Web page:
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We have a problem of High Bearing Temperature of Motor Bearings immediately after greasing and this lasts sometimes for 2 to 3 Days after greasing. In Motors where we have high bearing temperature protection systems in place we have to sometimes By pass the Trip to avoid tripping of the Motor on account of this. Could someone guide me on how to overcome this problem.
Already we are taking sufficient care on the amount of grease that is pumped in and also on the greasing intervals so as to avoid over greasing.
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Hi Ramanathan,

I guess that you experienced burning your motors because of over lubrication. You might also using wrong grease for that motor. That is the common problem, over or under lubrication using the manual method. If you wish to eliminate that problem pls contact Memolub ( in your area or give me the complete specification of bearing, rpm, normal temp, etc. also grease you use.

What is your motor greasing procedure?

It sounds like a common over greasing situation. To much grease will cause your bearing temps to rise. My suggestion is to use a ultrasonic monitor when greasing your bearings. Many of my customers use the PdMa Corps grease gun attachment and are happy with how it works. There are numerous companies on the market that make this type of monitor. You might try doing a little searching in your local area and see if there is a local distributor of one.
Ramanathan, As you state that your are monitoring your procedures to prevent "Overgreasing", lets assume there is something else going on here. Can you give us specifications on the motors (model, S/N, speed, etc.)and what type and mfg of grease you are currently useing? And if you would, what are the motors doing?

Hi Ramanathan,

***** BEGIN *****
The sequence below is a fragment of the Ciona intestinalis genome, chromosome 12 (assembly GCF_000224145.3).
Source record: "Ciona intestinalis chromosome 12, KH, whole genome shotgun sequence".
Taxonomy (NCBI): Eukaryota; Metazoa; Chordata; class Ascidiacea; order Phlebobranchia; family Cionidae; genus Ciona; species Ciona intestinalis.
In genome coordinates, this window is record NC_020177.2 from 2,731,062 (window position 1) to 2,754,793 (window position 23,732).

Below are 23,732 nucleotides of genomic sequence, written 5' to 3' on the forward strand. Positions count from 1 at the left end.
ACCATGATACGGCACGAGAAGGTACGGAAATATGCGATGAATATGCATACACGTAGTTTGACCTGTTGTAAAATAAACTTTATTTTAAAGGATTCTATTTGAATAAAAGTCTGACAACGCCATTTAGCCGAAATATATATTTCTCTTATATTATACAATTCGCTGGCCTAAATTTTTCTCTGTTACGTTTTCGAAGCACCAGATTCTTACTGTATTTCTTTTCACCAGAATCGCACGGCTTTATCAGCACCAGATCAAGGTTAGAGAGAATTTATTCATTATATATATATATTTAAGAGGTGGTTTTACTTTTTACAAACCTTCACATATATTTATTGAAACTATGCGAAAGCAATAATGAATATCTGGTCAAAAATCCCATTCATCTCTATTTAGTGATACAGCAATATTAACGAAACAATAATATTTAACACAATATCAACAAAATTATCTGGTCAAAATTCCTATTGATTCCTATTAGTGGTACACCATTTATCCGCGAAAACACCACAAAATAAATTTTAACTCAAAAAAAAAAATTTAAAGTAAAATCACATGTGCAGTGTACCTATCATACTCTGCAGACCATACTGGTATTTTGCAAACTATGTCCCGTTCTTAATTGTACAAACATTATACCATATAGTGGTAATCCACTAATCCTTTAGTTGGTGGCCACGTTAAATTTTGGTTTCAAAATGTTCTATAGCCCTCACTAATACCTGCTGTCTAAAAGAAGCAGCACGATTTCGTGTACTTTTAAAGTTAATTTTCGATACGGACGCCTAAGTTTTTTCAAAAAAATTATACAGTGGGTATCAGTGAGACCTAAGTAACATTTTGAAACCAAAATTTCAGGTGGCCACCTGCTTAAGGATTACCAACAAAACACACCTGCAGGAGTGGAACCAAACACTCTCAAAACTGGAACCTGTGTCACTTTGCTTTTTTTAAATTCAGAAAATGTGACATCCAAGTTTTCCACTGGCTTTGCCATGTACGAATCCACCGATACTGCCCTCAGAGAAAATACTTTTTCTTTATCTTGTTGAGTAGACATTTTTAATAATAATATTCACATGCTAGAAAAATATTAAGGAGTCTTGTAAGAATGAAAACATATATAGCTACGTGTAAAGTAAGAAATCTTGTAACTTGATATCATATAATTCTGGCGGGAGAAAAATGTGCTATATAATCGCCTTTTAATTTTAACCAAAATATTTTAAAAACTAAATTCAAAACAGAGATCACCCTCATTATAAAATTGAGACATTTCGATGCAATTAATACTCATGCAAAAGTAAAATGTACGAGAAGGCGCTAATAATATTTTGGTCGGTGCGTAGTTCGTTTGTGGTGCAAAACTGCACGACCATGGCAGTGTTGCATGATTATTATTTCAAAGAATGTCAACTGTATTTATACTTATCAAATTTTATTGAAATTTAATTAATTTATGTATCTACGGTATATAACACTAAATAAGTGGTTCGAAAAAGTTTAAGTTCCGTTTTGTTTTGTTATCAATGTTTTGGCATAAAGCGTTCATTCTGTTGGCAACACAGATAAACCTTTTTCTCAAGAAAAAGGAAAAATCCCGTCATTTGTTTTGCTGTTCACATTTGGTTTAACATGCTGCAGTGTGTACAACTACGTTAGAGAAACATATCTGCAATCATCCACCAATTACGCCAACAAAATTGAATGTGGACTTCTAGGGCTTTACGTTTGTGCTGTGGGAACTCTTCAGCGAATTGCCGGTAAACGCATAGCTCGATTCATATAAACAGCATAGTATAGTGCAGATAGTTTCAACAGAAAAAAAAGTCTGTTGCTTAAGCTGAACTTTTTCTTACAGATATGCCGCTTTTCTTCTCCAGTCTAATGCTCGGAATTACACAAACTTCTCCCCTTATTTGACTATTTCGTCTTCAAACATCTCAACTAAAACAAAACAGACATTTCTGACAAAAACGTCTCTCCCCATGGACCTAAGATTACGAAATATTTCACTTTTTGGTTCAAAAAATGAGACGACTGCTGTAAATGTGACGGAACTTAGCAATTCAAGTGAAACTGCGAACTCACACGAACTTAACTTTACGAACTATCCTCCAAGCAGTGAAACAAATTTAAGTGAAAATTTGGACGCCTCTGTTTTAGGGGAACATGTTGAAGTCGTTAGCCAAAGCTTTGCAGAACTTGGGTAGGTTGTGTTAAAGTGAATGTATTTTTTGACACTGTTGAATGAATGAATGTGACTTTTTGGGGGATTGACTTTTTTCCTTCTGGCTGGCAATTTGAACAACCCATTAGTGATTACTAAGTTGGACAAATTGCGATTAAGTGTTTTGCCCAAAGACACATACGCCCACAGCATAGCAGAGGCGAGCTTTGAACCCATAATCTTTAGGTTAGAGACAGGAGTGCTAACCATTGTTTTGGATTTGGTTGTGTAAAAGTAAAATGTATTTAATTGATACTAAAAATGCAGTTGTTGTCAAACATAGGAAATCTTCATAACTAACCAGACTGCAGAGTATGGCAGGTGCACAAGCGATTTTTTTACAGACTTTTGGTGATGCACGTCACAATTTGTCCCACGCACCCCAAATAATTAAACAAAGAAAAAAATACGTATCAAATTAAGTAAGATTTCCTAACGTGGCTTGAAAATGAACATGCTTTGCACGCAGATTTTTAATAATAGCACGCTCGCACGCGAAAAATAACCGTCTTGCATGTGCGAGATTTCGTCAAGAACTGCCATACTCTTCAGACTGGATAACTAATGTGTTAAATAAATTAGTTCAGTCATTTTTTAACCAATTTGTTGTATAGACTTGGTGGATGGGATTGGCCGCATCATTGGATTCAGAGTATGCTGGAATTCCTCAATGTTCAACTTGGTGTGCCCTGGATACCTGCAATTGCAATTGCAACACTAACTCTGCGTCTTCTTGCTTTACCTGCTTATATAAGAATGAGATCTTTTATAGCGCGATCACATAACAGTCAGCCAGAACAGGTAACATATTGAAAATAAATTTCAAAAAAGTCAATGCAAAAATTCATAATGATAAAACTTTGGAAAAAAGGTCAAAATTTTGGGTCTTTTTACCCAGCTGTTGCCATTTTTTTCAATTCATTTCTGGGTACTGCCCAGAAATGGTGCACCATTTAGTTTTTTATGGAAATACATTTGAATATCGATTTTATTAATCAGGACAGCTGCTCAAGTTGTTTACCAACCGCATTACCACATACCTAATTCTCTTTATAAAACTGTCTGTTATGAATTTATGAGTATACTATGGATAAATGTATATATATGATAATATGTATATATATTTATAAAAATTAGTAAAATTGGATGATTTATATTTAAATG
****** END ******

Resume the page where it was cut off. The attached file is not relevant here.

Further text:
if you are confident that the initial greasing quantity is correct, then the next probable cause would be selection of grease what is the speed , what grease was recommended and what is the present grease used. and pl check the base oil viscosity of the grease being used.
Initial temperature raise is considered to be normal as the oil thats held in the soap Matrix of the grease needs temperature to bleed and this oil will then start providing a lubricating film which will reduce the temperature. the temperature rise till this is achieved is considered OK. But if it is alarmingly high then the motor needs to be stoped and allow the grease to cool down and again start. sounds primitive but has worked well in many places.
If you are by passing safety trip then you have to constantly moniter the bearing temperature and avoid running at very high temp, and this may cause bearing damages.
Collins David
I think it could be a wrong grease type used.

If you are sure that you have added the correct amount of grease, and the greasing invervals are the correct, other point you should check is the remotion of the old grease, when you add new grease.

I recommend the following steps.
1- Check the type of grease. Don't use grease for high temperatures if the manual of the motor doesn't recommend it.
2- Check de procedure of greasing, for the determine the best way to remove the old grease.